Dr. Rapp Takes The Stage
Sherman Hershfield was the medical director of the San Bernardino Community Hospital where he helped patients with debilitating brain injuries rebuild their lives. He had trained as a neurologist and was known as a diligent worker, it was not unknown for his workday to last from 6am to 3am even well into his 50s. During this time in the late 1980s he began to experience occasional blackouts. Hershfield, dismayed, put it down to overwork but couldn’t understand it. He was neither a smoker nor a drinker, exercised regularly and adhered to a strict vegetarian diet, so the source of the blackouts was a mystery.
Going Off The Deep End
On 22nd May 1826 Pringle Stokes set sail from Plymouth on a mission to chart the southern coast of South America. This expedition would mark his first official command of a ship and although ‘not practised in professional science’ he was nonetheless considered a highly respected seaman. The journey would be a difficult one for all involved...
The Devil Can Have You
Explanations of mental health problems in terms of possession have taken many forms over the course of history, and it is a form of explanation that has meant that many who have been suffering debilitating and distressing psychological problems have been persecuted and physically abused.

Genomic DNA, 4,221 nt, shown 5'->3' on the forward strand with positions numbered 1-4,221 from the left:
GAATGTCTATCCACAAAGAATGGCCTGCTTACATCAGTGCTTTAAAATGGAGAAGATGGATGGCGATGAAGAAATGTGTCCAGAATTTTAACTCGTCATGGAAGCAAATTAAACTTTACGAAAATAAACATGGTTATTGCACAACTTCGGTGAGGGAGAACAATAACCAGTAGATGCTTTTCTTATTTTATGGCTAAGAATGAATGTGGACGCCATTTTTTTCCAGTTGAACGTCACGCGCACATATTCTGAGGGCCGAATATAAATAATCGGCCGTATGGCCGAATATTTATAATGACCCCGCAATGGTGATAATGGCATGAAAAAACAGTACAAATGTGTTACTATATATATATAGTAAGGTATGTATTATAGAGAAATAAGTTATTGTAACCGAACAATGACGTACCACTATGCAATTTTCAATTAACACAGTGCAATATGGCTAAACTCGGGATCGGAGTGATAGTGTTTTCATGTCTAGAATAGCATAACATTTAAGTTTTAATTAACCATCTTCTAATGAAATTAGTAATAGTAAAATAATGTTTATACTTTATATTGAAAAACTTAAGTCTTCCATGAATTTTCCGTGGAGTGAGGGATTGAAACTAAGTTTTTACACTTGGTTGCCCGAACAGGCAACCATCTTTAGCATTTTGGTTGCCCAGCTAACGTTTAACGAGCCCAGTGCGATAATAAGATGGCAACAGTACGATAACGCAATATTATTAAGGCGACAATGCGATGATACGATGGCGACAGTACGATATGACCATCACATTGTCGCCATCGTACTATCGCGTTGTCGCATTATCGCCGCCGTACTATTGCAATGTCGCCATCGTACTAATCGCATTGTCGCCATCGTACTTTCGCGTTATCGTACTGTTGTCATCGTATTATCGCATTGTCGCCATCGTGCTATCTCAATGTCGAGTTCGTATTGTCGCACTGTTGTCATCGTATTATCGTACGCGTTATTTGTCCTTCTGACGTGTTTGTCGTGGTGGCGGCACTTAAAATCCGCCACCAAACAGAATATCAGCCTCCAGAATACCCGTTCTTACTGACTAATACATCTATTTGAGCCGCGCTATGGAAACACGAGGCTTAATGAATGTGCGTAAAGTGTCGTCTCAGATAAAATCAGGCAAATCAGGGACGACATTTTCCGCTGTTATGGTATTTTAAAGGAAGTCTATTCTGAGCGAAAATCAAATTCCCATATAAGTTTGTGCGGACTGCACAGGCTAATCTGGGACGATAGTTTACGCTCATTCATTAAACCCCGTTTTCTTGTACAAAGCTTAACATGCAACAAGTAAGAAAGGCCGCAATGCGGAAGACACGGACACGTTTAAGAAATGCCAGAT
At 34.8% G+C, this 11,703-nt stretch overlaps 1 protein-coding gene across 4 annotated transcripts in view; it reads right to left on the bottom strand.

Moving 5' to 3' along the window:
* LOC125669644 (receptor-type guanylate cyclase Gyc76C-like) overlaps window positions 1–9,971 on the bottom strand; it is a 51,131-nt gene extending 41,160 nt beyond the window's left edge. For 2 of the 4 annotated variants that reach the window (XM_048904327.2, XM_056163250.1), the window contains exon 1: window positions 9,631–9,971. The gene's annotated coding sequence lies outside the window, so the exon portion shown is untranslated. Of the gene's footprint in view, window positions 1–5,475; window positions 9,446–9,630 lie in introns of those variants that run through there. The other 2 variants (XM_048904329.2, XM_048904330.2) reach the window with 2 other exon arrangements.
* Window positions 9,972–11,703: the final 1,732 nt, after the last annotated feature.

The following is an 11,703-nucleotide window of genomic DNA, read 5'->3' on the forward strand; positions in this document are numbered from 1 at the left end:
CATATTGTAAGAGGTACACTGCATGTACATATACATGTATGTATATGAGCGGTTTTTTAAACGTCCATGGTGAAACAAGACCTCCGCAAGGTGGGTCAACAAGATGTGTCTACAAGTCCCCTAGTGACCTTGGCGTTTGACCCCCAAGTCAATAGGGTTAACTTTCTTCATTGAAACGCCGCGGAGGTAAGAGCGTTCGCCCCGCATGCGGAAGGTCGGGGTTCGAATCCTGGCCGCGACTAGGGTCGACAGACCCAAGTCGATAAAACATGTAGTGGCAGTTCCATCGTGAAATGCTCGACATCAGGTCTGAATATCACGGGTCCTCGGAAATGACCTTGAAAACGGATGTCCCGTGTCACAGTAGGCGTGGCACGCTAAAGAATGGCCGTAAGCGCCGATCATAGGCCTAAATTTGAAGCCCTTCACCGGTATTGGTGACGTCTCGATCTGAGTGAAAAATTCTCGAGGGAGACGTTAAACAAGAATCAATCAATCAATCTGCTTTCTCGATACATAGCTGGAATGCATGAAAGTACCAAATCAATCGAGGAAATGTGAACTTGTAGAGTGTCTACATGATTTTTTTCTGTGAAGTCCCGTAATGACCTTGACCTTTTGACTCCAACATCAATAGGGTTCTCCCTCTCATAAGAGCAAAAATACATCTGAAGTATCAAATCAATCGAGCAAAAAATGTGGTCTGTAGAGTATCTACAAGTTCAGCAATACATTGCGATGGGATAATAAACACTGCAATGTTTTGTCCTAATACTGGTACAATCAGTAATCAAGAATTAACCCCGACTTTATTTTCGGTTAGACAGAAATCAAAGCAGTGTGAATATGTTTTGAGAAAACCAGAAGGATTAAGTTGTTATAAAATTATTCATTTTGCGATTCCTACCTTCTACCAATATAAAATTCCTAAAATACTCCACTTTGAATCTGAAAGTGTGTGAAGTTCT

A Rose By Any Other Name, Part 1
83 Beals Street in Boston is located in the affluent suburb of Brookline. It is a three story home with a balcony that overlooks the rest of the street. On Friday September 13th 1918, 28 year old mother of two Rose Kennedy was having contraction. Twenty years later, a meeting with Dr Freeman would change history...
A Rose By Any Other Name, Part Two
On 6th May 1946 Life Magazine published a devastating article on the state of mental institutions in the United States. Written by Albert Maisel, with photography by Jerry Cooke, Bedlam 1946 told of how many returning soldiers were being left to suffer in abject squalor in already overcrowded asylums. These understaffed hospitals often led to horrific brutality at the hands of the staff.
The two extremes of mood, melancholy and mania, were first described by Hippocrates, who associated melancholia with an over abundance of black bile and mania with yellow bile. In the second century AD Arataeus of Cappadocia observed that ‘melancholia is without any doubt the beginning and even part of the disorder called mania’.
Lunacy And Liberty
On April 2nd 1836, Catherine Hogarth married Charles Dickens. Their marriage would be marked by wonderful moments of utmost happiness and irredeemable sadness. He addressed her affectionately in his letters as ‘my dearest life’ and ‘dearest darling Pig’.